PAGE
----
The disclosure will be enforced under the Children and Family Relationships Act, and will mean children conceived in this way will know both their parents.
The plan is to set up a register with all the individual donor’s details, according to the Department of Health.
Some fertility clinics here objected to the provision, saying it would lead to a fall-off in donors.
RIGA, June 21 (Xinhua) — After a long and heated debate on Thursday, Latvian lawmakers decided that women who have not borne children should also be allowed to donate their eggs to other women for fertility treatment, rejecting a proposal to ban such a donation.
When the Donor Sibling Registry (DSR) was founded in 2000, Wendy Kramer and her son Ryan were simply hoping to make Ryan available to connect with his biological dad who donated the sperm used to conceive him. Fast forward to 2018, Ryan did connect with his biological father as well as 10 biological siblings (and counting) and the DSR has done the same for 15,557 others.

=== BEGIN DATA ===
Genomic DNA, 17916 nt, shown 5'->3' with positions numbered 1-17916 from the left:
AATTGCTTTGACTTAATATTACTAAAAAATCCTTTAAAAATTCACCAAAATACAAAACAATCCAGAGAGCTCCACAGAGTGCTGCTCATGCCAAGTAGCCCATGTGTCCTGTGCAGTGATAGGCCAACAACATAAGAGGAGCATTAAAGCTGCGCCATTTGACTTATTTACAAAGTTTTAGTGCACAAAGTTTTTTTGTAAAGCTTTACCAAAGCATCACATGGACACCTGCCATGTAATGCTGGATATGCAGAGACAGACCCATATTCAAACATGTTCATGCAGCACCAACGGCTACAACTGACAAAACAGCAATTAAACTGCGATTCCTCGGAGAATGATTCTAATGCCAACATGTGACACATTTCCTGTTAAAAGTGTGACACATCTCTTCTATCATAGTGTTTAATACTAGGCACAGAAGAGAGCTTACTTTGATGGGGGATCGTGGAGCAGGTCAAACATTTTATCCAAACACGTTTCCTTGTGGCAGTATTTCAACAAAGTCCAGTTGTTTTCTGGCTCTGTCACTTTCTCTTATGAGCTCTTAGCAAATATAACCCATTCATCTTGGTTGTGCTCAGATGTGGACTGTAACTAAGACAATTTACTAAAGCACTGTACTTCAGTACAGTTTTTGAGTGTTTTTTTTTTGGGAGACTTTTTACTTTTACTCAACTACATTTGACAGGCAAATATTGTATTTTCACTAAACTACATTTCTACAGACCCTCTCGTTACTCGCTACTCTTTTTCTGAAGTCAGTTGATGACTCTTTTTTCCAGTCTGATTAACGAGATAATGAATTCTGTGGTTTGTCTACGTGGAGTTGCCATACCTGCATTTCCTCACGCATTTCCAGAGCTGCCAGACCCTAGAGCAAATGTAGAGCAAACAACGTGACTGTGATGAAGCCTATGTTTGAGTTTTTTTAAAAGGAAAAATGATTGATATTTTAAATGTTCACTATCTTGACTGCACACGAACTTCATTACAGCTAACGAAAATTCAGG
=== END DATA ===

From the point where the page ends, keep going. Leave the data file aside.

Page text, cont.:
In 2012, I was part of a group named Professionals Against Embryo Freezing that was involved in the amendment of the law regulating IVF, in the belief that helping couples while also safeguarding the human embryo is a good thing.
Are we not in the same situation now with the government proposing further regulations?
The amendments proposed are introducing new concepts which are not in principle part of Maltese society. The law in essence makes the human embryo an object by using terms like adopting and freezing. Although embryo freezing is already part of the law, it states that the case needs to be an exceptional one. If a woman cannot attend the session of implantation due to, for example, illness or an accident, the embryo is frozen until the woman has recovered. Now it will become a choice to freeze them.
World’s biggest sperm bank calls for fewer regulations to revive Europe’s childbirth rates
The world’s biggest sperm bank has warned the EU that access to donor sperm must be improved to reinvigorate childbirth rates amid the continent’s slump in population growth.